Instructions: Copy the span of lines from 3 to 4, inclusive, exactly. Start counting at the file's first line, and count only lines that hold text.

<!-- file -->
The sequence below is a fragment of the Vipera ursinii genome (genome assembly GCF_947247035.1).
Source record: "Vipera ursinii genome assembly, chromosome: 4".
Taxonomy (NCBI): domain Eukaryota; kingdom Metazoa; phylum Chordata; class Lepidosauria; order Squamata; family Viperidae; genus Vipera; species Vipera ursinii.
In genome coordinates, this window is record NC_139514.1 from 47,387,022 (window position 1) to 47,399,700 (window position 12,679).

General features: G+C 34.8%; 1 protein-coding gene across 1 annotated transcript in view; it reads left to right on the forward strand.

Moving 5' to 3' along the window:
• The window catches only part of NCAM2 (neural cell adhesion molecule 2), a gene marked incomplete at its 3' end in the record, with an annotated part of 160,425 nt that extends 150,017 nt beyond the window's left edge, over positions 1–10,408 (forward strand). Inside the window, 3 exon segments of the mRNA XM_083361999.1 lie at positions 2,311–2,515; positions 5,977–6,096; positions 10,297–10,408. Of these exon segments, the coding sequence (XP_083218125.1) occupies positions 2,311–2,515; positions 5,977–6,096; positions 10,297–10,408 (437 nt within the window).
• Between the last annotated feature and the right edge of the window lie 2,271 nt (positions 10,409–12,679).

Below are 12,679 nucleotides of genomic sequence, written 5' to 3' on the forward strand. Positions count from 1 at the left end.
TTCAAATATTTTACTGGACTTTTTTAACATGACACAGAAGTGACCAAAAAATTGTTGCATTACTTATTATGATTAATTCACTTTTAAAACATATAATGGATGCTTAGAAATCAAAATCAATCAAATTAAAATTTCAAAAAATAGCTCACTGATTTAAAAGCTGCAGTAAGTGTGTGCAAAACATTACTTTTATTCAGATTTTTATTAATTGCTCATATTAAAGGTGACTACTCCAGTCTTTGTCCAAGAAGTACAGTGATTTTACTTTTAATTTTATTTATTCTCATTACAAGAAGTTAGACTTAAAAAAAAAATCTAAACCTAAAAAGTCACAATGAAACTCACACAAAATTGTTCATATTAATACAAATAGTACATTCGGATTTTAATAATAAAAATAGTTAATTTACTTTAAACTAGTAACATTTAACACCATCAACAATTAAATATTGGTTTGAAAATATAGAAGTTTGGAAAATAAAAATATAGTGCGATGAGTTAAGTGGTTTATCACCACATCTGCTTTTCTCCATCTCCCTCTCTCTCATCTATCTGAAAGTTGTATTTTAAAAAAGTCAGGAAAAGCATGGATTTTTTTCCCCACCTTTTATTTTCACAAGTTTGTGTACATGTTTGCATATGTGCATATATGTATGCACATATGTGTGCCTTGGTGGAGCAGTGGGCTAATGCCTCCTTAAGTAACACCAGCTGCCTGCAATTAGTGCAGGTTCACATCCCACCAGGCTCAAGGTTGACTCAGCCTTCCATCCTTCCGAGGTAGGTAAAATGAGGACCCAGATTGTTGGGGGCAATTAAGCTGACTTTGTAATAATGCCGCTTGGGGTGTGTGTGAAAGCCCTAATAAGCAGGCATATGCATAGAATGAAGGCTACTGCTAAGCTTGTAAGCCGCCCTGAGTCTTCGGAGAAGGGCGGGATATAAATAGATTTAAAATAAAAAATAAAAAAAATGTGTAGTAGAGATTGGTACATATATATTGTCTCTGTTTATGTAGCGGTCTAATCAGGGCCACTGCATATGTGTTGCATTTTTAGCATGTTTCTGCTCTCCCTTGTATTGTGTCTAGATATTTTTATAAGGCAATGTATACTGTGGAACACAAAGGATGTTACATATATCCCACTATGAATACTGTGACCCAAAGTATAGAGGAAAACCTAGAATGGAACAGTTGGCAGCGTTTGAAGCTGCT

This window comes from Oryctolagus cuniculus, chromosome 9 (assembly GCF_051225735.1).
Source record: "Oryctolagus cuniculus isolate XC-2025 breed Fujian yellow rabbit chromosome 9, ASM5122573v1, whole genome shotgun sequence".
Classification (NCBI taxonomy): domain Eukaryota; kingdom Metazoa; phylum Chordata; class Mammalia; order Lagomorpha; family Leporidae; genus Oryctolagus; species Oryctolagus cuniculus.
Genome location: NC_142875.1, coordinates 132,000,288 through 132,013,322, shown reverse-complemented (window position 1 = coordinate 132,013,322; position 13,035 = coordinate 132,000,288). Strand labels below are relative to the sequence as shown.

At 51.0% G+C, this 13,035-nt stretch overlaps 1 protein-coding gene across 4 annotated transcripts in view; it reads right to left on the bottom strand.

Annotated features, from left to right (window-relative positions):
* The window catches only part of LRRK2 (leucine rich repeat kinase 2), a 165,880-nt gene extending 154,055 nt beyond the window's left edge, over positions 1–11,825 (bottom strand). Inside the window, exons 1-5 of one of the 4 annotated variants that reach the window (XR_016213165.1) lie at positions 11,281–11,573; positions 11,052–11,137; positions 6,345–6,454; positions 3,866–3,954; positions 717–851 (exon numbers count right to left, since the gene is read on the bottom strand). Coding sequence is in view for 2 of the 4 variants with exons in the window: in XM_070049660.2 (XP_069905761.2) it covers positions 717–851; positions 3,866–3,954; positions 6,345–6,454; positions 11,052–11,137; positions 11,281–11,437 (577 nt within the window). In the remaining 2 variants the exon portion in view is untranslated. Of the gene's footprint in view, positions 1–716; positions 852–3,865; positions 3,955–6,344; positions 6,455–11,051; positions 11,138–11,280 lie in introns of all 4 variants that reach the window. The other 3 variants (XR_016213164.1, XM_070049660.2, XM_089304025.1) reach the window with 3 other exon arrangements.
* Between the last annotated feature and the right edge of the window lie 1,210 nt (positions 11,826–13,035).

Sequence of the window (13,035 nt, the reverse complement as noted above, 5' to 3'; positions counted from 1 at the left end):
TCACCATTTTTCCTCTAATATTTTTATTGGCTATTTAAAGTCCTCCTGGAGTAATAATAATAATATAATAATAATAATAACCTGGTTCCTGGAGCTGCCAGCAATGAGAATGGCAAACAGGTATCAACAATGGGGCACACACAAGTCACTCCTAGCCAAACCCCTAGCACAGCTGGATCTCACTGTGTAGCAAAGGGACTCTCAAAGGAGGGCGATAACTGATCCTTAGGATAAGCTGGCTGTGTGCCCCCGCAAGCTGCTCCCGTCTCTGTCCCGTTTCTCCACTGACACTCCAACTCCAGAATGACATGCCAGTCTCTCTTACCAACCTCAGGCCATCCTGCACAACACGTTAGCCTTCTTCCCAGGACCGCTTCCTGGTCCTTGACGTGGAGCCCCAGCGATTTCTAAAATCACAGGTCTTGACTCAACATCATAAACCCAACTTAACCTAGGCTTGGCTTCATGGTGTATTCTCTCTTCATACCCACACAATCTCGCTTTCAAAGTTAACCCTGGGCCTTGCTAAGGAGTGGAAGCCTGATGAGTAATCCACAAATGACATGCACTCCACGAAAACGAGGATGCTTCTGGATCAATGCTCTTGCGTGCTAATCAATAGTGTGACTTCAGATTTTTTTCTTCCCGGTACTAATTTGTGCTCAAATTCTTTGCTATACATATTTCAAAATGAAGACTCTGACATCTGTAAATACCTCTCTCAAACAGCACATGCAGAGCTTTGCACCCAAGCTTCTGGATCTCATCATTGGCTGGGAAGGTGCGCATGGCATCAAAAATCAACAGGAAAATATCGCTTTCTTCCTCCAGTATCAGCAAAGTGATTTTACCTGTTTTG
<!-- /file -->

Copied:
Taxonomy (NCBI): domain Eukaryota; kingdom Metazoa; phylum Chordata; class Lepidosauria; order Squamata; family Viperidae; genus Vipera; species Vipera ursinii.
In genome coordinates, this window is record NC_139514.1 from 47,387,022 (window position 1) to 47,399,700 (window position 12,679).